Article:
- Professional Development
November 10, 2017
Gregory Kennedy, MD, PhD
“(S)he who has a why to live can bear almost any how.” -Friedrich Nietzsche
The passion of academic surgeons often centers on activities under-valued and under-appreciated by hospital administrators. We focus a great deal of effort on trying to improve the world through endeavors like research and education. We give our time and energy to activities that do not lead to work RVUs and dollar generation. We take time away from our families and friends to help others around us improve themselves. We contribute significant amounts of ourselves to developing research questions and protocols in an attempt to improve the care of patients and have an impact felt by more than just the single patient sitting in front of us. We also contribute tremendous energy to training the next generation of surgeons in hopes that they will go out and change the world through scientific inquiry and self-sacrifice. All of these activities are undervalued and yet we persevere. Why?
Living a life of sacrifice. That is what we do. We give of ourselves to help others. Whether it is helping the patient sitting in front of you with newly diagnosed breast cancer or helping the resident surgeon figure out how to do the perfect bowel anastomosis- we are dedicated to a life of service. Allowing ourselves to be used as tools to serve a greater good. This is how we live our lives. Why?
The “why” is easy-- we are committed to others. It is our purpose. It is why we get up in the morning, put on our shoes and walk out the door before the sun is up. It is why we are still at work under the fluorescent lights when the sun goes down. Why we come home and find our family at the dinner table waiting for us. We serve others. We live this life of purpose so others can get healthy and achieve their goals. Do not get me wrong, there are too numerous to count benefits for us. Fulfillment comes through these activities. We are energized by the achievements of our patients, our residents and students, and our laboratory staff. Renewal comes each day through these successes. It is how we are wired.
Not many in the world share these values. It is estimated that less than 0.1% of the population in the United States is employed as a surgeon. Fewer than 10% of these surgeons are employed in academic practices. Finding a peer group that share your priorities and values is critically important for all professionals. Without peer groups, we run the risk of feeling alone in our daily struggle to accomplish our personal and professional missions. If we are to maintain our health and happiness this threat of isolation must not take hold in our lives. Finding escape routes from this potential loneliness is critical and professional societies can provide those paths. However, it is important the society be personalized and serve your exact needs. The Society of University Surgeons fills this need to be surrounded by mid-career surgeons who are dedicated to a life of service. We are a group of academics that believe a life of service to our patient goes beyond the day’s operative list. We believe that our obligation to patient care requires a research program, educational program, and a commitment to other surgeons that results in changing the care and outcomes of treatments on a much larger scale. It is this belief that brings us together as sisters and brothers in the SUS.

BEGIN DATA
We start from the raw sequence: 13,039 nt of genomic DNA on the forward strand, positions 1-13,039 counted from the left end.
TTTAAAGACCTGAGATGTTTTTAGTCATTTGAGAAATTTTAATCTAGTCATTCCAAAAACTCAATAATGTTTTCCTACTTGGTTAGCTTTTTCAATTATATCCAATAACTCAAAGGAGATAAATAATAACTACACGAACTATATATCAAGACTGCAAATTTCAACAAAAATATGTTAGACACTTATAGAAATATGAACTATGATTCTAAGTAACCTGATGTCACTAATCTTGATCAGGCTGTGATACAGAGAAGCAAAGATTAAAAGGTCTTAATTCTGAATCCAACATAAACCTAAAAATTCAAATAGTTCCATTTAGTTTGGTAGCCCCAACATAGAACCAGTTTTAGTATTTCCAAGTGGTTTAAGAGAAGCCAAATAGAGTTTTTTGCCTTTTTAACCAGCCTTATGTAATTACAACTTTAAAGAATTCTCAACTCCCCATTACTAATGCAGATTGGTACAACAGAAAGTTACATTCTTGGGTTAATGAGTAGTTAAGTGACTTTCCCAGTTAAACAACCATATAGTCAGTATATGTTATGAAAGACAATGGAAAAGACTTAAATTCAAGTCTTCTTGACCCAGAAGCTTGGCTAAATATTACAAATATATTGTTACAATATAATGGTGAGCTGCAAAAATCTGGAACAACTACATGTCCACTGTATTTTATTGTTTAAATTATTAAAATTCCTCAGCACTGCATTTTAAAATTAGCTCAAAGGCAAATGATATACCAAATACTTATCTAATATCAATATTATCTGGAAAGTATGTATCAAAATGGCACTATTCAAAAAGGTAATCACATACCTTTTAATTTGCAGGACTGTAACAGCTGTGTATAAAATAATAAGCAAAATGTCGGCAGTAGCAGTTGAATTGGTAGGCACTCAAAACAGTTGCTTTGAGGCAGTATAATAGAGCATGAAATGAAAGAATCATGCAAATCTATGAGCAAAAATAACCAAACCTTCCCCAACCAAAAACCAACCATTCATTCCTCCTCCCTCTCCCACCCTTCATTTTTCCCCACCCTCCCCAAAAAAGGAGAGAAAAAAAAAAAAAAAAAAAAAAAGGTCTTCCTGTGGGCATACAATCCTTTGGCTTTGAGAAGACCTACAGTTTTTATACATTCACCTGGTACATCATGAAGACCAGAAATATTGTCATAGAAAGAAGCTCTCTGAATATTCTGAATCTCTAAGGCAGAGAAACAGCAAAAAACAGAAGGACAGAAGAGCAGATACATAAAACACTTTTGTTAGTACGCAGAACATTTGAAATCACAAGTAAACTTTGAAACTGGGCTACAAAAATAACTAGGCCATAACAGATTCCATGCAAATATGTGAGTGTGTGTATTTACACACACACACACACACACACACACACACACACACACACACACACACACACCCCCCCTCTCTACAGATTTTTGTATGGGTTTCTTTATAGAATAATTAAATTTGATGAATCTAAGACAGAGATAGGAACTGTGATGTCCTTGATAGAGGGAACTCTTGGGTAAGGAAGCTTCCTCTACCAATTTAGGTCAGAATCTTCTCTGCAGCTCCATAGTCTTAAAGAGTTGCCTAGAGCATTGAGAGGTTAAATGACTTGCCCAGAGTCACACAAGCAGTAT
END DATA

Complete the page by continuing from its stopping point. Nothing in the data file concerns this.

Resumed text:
The SUS was established in 1938 by a group of surgeons committed to a life of academic service. This commitment still resonates with us today. Our President’s talk about this life of service and commitment. In fact, our immediate past President, Dr. Rebecca Minter, described her incredible career that has been defined by “Passion, Integrity, and Resilience”. These core values have allowed her to succeed in the face of great adversity and have also kept her focused on the education of the next generation of surgeons. Through the adherence to these core values, she has become a leader in today’s world of academic surgery. Organizations like the SUS enable like-minded individuals to come together and connect.
This connection leads to collaboration, commiseration, and, most importantly, long-lasting friendships. In fact, some of my best friends of my adult life have developed through my participation in the SUS. Our friendships have developed because of our passion and commitment to a life of service. I am surrounded by people constantly striving to advance the art and science of surgery through investigation, education, and leadership. Members of the SUS live by these principles and this is the reason we join the SUS and commit our time and energy to this society.
I started this essay with a quote by the German philosopher Friedrich Nietzsche. This quote reminds me to remember the “why” in what I am doing. For me the “why” is to work towards making the world a better place through service to those around me. If I can remember my purpose, I feel happier with my day no matter how it seems to be going. The triage of another grant, the rejection of another paper, or the realization that I need to be a better teacher can always be put into the context of my why and I can find the strength and courage to move forward. In fact, one can see this reason for existence in most of the members of the SUS. As we gather and connect, I find inspiration and rejuvenation through their collective accomplishments and passions. I urge you to join us, get active in the society, and find friends who hold the same values and ideals as you.